Oh Canada– land of poutine, Caesars and unfailing politeness. I cannot understate just how much I enjoyed spending a month visiting my northern neighbors.
Rather than making responsible decisions and finding a summer job after my season at NAL ended, instead I repacked my car and began driving north. After the first day spent entirely on the 5 slogging up to Oakland I was doubting my plan, but felt much more confident as soon as I crossed over to the coast. Highway 128 was full of beautiful lakes with docked rowboats begging to be used and plenty of wineries just waiting to be sampled, but I forced myself to continue into redwood country, stopping only once I saw the ocean in Mendocino. Quite possibly the world’s most peaceful town, I spent some time poking around in little tourist trap shops before I walked alongside cypress trees down to the cliffs to stretch my legs. From here onward every bend in the road became like a song, and I stopped often to indulge my whims. My favorite stop before reaching my cousin’s house in Eureka was the Avenue of the Giants, where I slipped off my shoes and silently crept past ancient trees on a carpet of pine needles, expecting to be greeted by a dinosaur around every bend.
I woke early the next morning, fitting in a quick stop at Redwood National Park before crossing over into Oregon. The coastline looked haunted, the road winding through veils of fog extending from the low-lying mountains out towards the sea. My first stop in Oregon was at Samuel L Boardman State Park, where I walked a trail next to blooming blackberry bushes to the ocean. On the sand I followed an elk’s footprints past bleached bones of driftwood until I reached the shoreline. While clambering over piles of olive and turquoise rocks I discovered my first tide pool, and actually exclaimed aloud in surprise and delight. The purple and orange starfish next to neon yellow and green anemones on bubble gum pink rock was a meditation on beauty, and I sat there for a long time, entranced, as gentle waves lapped at the rocks and kelp nodded knowingly in the distance.
The Pacific Northwest grew even more majestic as I moved up the coast, nature on steroids. The green was almost too green, and the trees became trim and stern, watching militantly from clusters along the roadside. After a stop at Bandon Beach to see the natural rock sculptures carved out by the sea, I drove a bit further to visit Oregon Dunes National Recreation Area. Hiking the John Dellenback Dunes Trail basically amounted to playing in a giant sandbox plopped down in the middle of the forest. I spent at least an hour scrambling up and down dunes, imagining the gentle sensation of falling down them to be as close as I’ll ever come to experiencing what it must be like to fly. Aside from the wind blowing through the dry grass, everything was totally silent, just big blue skies and gentle sandy slopes as far as the eye could see.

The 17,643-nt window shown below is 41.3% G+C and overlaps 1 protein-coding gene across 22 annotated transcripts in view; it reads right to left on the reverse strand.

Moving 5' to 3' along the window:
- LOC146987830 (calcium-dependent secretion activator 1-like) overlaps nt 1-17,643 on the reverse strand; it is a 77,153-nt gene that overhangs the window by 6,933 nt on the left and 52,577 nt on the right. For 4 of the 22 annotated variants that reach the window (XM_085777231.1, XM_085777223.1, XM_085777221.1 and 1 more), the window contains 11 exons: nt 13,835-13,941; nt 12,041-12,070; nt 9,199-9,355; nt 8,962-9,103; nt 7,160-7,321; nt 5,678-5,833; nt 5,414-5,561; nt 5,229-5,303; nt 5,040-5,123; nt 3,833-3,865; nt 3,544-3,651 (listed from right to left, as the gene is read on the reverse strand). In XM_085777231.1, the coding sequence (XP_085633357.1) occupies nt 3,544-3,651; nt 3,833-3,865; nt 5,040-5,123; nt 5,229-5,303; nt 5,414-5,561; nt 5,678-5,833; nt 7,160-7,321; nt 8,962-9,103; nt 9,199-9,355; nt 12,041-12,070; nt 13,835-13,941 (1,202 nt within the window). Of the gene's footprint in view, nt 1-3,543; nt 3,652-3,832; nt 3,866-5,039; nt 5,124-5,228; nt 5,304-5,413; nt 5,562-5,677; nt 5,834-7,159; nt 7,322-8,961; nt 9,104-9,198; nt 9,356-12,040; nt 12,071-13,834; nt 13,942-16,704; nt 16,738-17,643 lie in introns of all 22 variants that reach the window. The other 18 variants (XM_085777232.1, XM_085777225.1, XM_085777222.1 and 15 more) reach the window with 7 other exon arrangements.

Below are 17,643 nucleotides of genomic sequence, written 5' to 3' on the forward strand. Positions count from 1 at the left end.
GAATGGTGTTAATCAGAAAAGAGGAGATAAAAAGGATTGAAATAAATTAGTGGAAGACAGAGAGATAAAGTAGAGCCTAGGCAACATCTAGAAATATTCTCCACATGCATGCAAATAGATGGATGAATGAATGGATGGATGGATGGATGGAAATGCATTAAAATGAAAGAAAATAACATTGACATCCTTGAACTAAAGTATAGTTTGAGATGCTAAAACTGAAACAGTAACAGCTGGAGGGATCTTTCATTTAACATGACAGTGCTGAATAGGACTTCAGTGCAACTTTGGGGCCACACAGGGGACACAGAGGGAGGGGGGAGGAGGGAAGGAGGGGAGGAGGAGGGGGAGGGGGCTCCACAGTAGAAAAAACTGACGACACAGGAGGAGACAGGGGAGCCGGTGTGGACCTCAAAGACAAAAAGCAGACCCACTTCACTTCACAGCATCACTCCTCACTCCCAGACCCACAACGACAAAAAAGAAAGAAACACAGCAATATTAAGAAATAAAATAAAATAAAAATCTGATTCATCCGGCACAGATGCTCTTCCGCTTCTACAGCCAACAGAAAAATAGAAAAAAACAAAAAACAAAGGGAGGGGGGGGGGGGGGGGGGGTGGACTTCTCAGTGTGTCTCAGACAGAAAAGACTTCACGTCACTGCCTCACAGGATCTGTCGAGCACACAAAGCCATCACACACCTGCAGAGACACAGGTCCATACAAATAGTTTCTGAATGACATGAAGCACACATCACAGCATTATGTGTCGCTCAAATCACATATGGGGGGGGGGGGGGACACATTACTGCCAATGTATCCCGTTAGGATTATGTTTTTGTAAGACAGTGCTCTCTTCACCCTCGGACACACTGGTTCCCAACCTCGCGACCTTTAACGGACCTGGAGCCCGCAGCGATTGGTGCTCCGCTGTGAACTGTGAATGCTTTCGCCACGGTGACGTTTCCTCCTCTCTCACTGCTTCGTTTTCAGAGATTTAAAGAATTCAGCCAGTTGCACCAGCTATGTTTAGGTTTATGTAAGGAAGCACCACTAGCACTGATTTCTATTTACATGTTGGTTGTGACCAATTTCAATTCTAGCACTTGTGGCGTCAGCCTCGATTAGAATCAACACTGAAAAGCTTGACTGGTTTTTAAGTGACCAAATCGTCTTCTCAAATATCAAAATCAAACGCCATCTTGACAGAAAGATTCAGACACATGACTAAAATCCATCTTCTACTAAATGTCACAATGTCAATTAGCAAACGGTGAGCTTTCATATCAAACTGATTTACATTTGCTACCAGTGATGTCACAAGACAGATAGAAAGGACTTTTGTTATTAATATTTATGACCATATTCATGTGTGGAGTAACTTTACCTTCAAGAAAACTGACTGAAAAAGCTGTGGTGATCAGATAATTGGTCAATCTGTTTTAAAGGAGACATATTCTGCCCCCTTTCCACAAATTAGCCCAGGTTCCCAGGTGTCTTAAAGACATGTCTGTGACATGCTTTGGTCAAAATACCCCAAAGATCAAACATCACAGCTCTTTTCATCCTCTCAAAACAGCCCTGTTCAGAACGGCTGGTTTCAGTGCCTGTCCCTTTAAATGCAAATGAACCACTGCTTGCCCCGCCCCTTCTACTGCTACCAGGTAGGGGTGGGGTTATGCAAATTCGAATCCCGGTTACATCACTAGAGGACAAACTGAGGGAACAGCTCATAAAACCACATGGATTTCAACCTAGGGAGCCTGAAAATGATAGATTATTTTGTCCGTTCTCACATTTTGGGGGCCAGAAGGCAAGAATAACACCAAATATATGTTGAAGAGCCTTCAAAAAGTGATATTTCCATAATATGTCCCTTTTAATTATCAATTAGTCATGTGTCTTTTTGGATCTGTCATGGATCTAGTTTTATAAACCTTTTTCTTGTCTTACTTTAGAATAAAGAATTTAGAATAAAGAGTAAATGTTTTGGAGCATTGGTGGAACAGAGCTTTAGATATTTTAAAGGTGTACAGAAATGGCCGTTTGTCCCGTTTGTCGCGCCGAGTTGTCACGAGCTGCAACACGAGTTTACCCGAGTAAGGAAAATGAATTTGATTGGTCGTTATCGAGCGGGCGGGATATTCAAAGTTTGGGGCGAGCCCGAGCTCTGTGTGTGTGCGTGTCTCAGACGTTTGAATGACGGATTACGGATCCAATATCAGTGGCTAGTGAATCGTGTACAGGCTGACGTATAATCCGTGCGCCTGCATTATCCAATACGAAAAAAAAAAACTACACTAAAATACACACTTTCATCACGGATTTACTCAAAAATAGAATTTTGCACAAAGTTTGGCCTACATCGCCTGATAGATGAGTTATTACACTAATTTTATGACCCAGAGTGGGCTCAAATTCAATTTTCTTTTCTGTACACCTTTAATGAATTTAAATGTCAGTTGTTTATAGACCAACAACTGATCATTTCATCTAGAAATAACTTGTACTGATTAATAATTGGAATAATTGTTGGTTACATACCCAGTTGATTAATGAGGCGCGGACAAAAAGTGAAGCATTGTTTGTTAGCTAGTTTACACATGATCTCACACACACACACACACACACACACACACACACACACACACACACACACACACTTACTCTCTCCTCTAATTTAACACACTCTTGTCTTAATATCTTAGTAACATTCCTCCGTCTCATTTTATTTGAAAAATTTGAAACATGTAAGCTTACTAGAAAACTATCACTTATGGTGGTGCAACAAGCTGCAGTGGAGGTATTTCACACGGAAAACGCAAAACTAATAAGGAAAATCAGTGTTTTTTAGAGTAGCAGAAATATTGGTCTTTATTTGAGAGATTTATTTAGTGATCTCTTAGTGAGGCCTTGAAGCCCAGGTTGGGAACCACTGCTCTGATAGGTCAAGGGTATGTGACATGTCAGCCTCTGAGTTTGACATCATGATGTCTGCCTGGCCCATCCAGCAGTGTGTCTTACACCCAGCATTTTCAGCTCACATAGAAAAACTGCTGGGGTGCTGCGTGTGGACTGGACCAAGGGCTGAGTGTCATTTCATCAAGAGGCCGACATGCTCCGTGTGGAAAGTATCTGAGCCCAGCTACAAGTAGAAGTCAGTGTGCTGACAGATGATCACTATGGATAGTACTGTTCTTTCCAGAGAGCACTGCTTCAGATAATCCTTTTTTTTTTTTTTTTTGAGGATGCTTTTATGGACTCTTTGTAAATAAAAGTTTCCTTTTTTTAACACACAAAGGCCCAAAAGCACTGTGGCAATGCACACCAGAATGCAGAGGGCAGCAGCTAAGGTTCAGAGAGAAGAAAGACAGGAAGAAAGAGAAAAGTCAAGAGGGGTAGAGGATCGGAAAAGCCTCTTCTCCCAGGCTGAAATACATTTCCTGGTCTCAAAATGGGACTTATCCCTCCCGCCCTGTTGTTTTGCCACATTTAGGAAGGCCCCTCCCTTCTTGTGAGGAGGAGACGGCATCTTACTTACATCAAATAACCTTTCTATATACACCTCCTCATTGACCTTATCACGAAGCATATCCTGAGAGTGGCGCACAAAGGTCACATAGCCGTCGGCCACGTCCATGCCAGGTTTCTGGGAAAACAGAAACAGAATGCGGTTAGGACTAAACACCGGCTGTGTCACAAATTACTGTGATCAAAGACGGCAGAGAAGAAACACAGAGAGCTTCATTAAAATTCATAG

Eventually I was over-saturated, losing track of how many rivers I crossed on ramshackle bridges, or how many antique shops, art galleries and espresso bars I had passed. Flashes of beauty through the car windowpane mirrored my fragmented memories of sites I visited: meandering through Three Capes Scenic Drive; a scoop of cherry ice cream in Manzanita; splashing around at Cannon Beach; jealously watching surfers at Ecola State Park. At last, after two days camping in Olympic National Park, where I walked along many a beach and through many a moss-covered forest, I arrived in Vancouver.
My former non-sexual life partner and now newly married (to a man) Cristella recently moved from France to Kitsilano, a bustling neighborhood practically a stone’s throw away from the beach. Vancouver itself is perhaps the most beautiful city I’ve been to, gorgeous mountains seemingly in every direction, white sandy beaches, handsome humans jogging or playing volleyball or just generally standing around being the pinnacle of health and fitness. After a couple days this actually became a little eerie, and I started to feel as if I was in a real life Truman Show. Despite searching I wasn’t able to find any flaws beneath the façade, and after a blissful four days eating and drinking our way around the city, I was off on the ferry to Vancouver Island to WWOOF for the next three weeks.